You should never trust a man, new study suggests
A new study by a professor at Chapman University suggests that men are more willing to harm others to get ahead than women are.
The study was conducted by Terence Burnham, an associate professor in Chapman University's Argyros School of Business and Economics. Burnham recruited 96 students to play a series of public goods games, and measured whether players were more likely to make choices that benefited the greater group, or to enrich themselves at the expense of others. Burnham found that male players weren’t just more willing to punish others in exchange for their own personal gain; somewhat frighteningly, they were also more likely to hurt others who had “done nothing wrong except cooperate to the fullest extent possible.”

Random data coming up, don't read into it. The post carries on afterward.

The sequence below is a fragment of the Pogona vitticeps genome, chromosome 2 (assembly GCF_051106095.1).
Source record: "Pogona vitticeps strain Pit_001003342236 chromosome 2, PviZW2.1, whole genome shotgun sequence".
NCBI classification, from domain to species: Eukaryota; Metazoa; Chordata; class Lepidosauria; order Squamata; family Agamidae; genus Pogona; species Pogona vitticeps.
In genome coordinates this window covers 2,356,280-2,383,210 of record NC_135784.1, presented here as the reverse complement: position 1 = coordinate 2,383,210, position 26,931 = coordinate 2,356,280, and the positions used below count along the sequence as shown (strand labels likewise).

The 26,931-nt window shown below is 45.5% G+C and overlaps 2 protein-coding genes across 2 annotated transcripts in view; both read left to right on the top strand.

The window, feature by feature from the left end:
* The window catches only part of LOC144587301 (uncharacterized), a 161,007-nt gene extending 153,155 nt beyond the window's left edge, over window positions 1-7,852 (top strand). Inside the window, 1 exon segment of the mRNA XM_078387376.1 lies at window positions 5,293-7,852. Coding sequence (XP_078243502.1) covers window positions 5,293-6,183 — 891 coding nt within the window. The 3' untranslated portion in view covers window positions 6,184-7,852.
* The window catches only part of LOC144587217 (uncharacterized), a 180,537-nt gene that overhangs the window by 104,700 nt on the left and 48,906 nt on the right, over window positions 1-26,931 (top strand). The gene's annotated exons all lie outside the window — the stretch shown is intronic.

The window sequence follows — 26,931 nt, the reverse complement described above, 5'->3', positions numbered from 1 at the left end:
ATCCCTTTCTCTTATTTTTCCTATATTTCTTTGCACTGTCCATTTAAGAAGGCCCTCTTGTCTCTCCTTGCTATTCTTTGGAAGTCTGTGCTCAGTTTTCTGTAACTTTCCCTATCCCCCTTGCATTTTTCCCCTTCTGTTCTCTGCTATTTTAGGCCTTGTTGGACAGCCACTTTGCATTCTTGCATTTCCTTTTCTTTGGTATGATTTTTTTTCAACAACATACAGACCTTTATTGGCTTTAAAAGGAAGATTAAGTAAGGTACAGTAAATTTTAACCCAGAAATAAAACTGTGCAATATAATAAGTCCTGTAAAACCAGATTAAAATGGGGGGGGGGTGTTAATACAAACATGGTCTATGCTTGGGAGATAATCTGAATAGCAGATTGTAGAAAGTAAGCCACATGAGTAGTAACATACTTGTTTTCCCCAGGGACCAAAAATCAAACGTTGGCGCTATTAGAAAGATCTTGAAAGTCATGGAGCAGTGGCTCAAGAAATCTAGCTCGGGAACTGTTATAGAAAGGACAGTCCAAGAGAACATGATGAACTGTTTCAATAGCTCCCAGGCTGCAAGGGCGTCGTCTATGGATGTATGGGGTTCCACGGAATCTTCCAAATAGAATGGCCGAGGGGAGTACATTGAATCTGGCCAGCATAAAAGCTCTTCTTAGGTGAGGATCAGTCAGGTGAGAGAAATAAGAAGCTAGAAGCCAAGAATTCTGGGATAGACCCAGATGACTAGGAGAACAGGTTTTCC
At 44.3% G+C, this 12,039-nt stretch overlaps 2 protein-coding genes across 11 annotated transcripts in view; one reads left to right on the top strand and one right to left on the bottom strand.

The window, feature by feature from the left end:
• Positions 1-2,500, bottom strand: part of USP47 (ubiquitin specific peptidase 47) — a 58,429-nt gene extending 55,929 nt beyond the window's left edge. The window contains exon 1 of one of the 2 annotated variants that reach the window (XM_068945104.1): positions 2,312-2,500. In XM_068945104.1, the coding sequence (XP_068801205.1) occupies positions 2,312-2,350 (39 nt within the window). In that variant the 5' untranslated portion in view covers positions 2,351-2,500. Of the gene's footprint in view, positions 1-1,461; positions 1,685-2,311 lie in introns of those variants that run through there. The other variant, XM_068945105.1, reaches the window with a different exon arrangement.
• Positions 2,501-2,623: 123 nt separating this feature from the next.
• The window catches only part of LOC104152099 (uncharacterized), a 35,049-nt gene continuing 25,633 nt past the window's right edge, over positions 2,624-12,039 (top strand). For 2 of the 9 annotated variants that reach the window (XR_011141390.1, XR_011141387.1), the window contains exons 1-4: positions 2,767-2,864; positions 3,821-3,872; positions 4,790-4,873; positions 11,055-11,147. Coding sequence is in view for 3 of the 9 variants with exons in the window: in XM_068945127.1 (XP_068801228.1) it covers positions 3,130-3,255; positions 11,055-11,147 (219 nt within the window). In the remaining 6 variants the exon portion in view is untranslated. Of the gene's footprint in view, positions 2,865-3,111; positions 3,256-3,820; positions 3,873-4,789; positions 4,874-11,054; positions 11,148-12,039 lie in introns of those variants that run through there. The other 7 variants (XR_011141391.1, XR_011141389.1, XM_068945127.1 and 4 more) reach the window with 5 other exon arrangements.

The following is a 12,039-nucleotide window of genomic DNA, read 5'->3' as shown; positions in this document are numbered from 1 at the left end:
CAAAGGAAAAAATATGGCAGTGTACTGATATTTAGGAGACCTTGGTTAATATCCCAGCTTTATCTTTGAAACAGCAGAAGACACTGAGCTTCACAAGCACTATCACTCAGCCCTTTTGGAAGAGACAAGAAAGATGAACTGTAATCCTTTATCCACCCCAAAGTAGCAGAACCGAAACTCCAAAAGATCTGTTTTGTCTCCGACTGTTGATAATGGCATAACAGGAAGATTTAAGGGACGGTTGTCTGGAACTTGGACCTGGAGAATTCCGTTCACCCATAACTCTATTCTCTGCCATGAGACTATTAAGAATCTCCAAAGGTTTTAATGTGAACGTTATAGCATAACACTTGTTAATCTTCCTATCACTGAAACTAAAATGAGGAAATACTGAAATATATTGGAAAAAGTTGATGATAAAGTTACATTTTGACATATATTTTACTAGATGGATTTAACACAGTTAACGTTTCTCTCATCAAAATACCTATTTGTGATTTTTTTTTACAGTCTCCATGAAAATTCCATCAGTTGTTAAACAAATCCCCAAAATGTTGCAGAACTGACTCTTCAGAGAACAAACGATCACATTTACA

Additionally, Burnham found that male subjects were twice as willing to punish others if it meant they would directly benefit from it by advancing in rank. Of course, it’s easy to imagine how a scenario like this would play out in a more professional setting. In the real world, the study extrapolates, people on the receiving end of this kind of punishing behavior might experience a “loss of reputation,” or “direct financial impacts, including loss of employment.” This isn't entirely surprising, especially when you consider that men tend to get promoted at higher rates than their female peers.
So if men are more focused on their own personal gain, then maybe that means they have a greater ability to focus on their own success without thinking of the collective good. Like, you know, male oil executives who are okay with literally destroying the planet if it means they’ll make more money.